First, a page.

November 21, 2020 – NATIONAL RED MITTEN DAY – NATIONAL ADOPTION DAY – NATIONAL STUFFING DAY – NATIONAL GINGERBREAD COOKIE DAY

Read More - Source: OLcal.CatchPhraseDaily.com

This article came to our attention via OLcal.CatchPhraseDaily.com

The post November 21, 2020 – NATIONAL RED MITTEN DAY – NATIONAL ADOPTION DAY – NATIONAL STUFFING DAY – NATIONAL GINGERBREAD COOKIE DAY appeared first on National Day Calendar.

Opening of the Underground Caves Day

This article came to our attention via Today's Holiday

The end of World War II is marked annually by the people of Butaritari Island (northern islands of the independent republic of Kiribati). Each year, they open the caves that were built to shelter them during WWII. Accompanied by a celebration, the event takes place on the anniversary of the day the caves initially were opened after the war ended in 1945. The event's main activities take place in Ukiangang village on Butaritari Island, featuring singing, dancing, feasting, and indoor and outdoor games. Discuss

Read More - Source: Today's Holiday

Alistair Cooke (1908)

This article came to our attention via Today's Birthday

Cooke was a British-American journalist and broadcaster. To British audiences, he was famous for his lively and insightful interpretations of American life and culture. His weekly Letter from America, which aired for 58 years, was one of the longest-running programs in radio. To American television audiences, he was the epitome of the elegant English gentleman, hosting public television's Masterpiece Theater for 20 years. After he died, his bones were stolen and used for what? Discuss

Read More - Source: Today's Birthday

Charlotte Perkins Gilman

This article came to our attention via Quote of the Day

The mother as a social servant instead of a home servant will not lack in true mother duty. From her work, loved and honored though it is, she will return to her home life, the child life, with an eager, ceaseless pleasure, cleansed of all the fret and fraction and weariness that so mar it now. Discuss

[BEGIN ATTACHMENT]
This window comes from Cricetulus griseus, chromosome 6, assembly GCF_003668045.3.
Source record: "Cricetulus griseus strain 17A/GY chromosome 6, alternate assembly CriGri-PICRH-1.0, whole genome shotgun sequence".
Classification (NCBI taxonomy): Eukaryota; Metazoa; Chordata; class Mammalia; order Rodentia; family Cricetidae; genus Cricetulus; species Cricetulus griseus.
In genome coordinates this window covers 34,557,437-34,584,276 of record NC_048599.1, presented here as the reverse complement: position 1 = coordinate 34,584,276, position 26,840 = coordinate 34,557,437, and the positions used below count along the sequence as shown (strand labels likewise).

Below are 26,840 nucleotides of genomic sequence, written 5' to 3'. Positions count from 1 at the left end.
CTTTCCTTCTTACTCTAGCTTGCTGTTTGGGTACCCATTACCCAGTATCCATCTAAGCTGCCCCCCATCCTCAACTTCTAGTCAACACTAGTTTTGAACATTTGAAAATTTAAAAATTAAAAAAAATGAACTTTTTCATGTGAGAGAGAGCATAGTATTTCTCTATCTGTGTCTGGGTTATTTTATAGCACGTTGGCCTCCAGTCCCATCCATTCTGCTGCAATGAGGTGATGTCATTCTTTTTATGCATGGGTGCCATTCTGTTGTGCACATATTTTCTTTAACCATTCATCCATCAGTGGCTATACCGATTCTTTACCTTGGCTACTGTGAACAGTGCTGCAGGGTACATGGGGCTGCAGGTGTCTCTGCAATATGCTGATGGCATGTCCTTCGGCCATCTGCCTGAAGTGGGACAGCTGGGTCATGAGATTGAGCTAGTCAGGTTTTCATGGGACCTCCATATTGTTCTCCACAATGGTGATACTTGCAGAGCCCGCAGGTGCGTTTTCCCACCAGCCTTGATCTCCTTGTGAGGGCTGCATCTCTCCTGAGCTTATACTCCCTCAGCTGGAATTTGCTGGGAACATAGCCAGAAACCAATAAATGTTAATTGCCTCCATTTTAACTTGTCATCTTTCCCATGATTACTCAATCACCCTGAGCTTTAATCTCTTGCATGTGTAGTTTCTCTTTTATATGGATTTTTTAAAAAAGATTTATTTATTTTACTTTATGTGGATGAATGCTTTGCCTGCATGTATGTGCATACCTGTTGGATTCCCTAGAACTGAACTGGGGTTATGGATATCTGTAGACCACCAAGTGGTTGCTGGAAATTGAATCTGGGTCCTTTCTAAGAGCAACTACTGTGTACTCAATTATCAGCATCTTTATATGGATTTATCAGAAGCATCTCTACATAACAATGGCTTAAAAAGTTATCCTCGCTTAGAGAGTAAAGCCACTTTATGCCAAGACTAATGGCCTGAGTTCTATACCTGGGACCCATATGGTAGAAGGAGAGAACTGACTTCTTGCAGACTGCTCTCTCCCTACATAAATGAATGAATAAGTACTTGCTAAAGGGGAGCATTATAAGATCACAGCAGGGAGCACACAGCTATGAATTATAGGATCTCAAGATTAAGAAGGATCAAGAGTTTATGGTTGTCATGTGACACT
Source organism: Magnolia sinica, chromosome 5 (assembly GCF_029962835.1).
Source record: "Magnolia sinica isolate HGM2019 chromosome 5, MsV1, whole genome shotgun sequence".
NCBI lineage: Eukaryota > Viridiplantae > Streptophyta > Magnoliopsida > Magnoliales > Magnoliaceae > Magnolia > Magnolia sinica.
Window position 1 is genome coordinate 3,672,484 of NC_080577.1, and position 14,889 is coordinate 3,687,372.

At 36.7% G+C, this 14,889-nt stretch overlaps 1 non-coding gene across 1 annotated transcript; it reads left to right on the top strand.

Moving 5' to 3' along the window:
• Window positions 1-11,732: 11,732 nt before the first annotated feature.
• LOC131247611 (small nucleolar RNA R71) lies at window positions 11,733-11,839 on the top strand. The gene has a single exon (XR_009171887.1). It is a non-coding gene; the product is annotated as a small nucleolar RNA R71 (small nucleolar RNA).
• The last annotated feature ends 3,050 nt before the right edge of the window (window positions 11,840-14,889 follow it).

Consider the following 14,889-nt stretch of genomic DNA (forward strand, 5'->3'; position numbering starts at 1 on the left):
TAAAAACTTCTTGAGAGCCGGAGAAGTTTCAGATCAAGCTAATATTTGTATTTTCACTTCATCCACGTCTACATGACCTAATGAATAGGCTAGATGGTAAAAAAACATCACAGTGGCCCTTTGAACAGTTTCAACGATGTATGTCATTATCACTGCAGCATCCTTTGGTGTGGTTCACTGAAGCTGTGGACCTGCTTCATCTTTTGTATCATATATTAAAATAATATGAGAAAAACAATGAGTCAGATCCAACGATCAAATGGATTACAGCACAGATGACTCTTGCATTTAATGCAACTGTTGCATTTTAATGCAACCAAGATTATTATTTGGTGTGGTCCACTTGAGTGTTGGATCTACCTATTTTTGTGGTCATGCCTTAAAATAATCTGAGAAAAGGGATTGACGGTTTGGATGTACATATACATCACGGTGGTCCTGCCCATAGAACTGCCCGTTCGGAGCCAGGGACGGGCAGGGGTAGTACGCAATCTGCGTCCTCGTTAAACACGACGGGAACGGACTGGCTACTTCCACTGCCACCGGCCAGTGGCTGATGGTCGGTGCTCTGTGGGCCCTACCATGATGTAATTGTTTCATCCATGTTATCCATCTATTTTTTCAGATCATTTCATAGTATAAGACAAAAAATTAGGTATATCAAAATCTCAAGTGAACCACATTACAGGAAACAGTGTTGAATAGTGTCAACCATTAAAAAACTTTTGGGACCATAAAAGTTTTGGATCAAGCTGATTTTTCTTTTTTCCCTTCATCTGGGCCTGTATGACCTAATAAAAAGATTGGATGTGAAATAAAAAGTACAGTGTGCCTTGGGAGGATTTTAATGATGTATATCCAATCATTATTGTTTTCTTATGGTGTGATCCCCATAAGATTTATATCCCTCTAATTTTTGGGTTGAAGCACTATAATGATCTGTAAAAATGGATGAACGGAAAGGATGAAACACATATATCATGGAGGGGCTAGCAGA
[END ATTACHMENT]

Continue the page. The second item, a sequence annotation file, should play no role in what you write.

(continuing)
Read More - Source: Quote of the Day

Microsoft Windows 1.0 Is Released (1985)

This article came to our attention via This Day in History

Though Microsoft announced its new operating system in the fall of 1983, it was not ready for release until two years later, and the long delay led critics to label the product "vaporware." Even after Windows 1.0 finally hit the market, it was not particularly popular. Still, Windows was more user-friendly than the spare MS-DOS upon which it was built, and it allowed users to multitask. Two years later, it was superseded by Windows 2.0. When did Microsoft finally stop supporting Windows 1.0? Discuss

Read More - Source: This Day in History

Barefoot Parks

This article came to our attention via Article of the Day

Popular in Europe, barefoot parks are places where visitors can dispense with shoes and safely experience various landscape textures underfoot. Their well-maintained terrain affords visitors the opportunity to walk across different types of soil, wade through streams, and even practice climbing—all while barefoot. Some parks offer activities such as foot gymnastics, in which people can practice picking up objects with their feet. How might barefoot parks improve one’s overall comfort and health? Discuss

Read More - Source: Article of the Day

Charlotte Perkins Gilman

This article came to our attention via Quote of the Day

The mother as a social servant instead of a home servant will not lack in true mother duty. From her work, loved and honored though it is, she will return to her home life, the child life, with an eager, ceaseless pleasure, cleansed of all the fret and fraction and weariness that so mar it now.

Read More - Source: Quote of the Day

Charlotte Perkins Gilman

This article came to our attention via Quote of the Day

The mother as a social servant instead of a home servant will not lack in true mother duty. From her work, loved and honored though it is, she will return to her home life, the child life, with an eager, ceaseless pleasure, cleansed of all the fret and fraction and weariness that so mar it now.

Read More - Source: Quote of the Day